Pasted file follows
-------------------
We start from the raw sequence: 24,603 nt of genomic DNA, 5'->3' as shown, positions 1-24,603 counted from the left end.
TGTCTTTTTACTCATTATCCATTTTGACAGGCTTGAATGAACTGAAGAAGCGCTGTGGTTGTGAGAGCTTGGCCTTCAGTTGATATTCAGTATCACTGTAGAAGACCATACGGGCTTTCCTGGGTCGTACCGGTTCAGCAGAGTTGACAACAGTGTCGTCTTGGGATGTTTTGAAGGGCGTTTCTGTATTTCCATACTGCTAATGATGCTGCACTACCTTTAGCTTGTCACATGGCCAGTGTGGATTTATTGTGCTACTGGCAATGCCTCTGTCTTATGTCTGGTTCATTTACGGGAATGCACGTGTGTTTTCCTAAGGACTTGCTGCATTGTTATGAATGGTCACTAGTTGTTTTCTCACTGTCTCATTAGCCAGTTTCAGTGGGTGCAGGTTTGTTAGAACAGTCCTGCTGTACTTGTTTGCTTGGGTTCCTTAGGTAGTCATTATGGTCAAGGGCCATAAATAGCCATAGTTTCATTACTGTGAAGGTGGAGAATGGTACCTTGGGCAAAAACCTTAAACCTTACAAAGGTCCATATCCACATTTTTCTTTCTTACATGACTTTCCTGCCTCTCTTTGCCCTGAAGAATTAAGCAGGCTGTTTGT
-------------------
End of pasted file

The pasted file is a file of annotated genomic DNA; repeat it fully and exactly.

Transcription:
We start from the raw sequence: 24,603 nt of genomic DNA, 5'->3' as shown, positions 1-24,603 counted from the left end.
TGTCTTTTTACTCATTATCCATTTTGACAGGCTTGAATGAACTGAAGAAGCGCTGTGGTTGTGAGAGCTTGGCCTTCAGTTGATATTCAGTATCACTGTAGAAGACCATACGGGCTTTCCTGGGTCGTACCGGTTCAGCAGAGTTGACAACAGTGTCGTCTTGGGATGTTTTGAAGGGCGTTTCTGTATTTCCATACTGCTAATGATGCTGCACTACCTTTAGCTTGTCACATGGCCAGTGTGGATTTATTGTGCTACTGGCAATGCCTCTGTCTTATGTCTGGTTCATTTACGGGAATGCACGTGTGTTTTCCTAAGGACTTGCTGCATTGTTATGAATGGTCACTAGTTGTTTTCTCACTGTCTCATTAGCCAGTTTCAGTGGGTGCAGGTTTGTTAGAACAGTCCTGCTGTACTTGTTTGCTTGGGTTCCTTAGGTAGTCATTATGGTCAAGGGCCATAAATAGCCATAGTTTCATTACTGTGAAGGTGGAGAATGGTACCTTGGGCAAAAACCTTAAACCTTACAAAGGTCCATATCCACATTTTTCTTTCTTACATGACTTTCCTGCCTCTCTTTGCCCTGAAGAATTAAGCAGGCTGTTTGT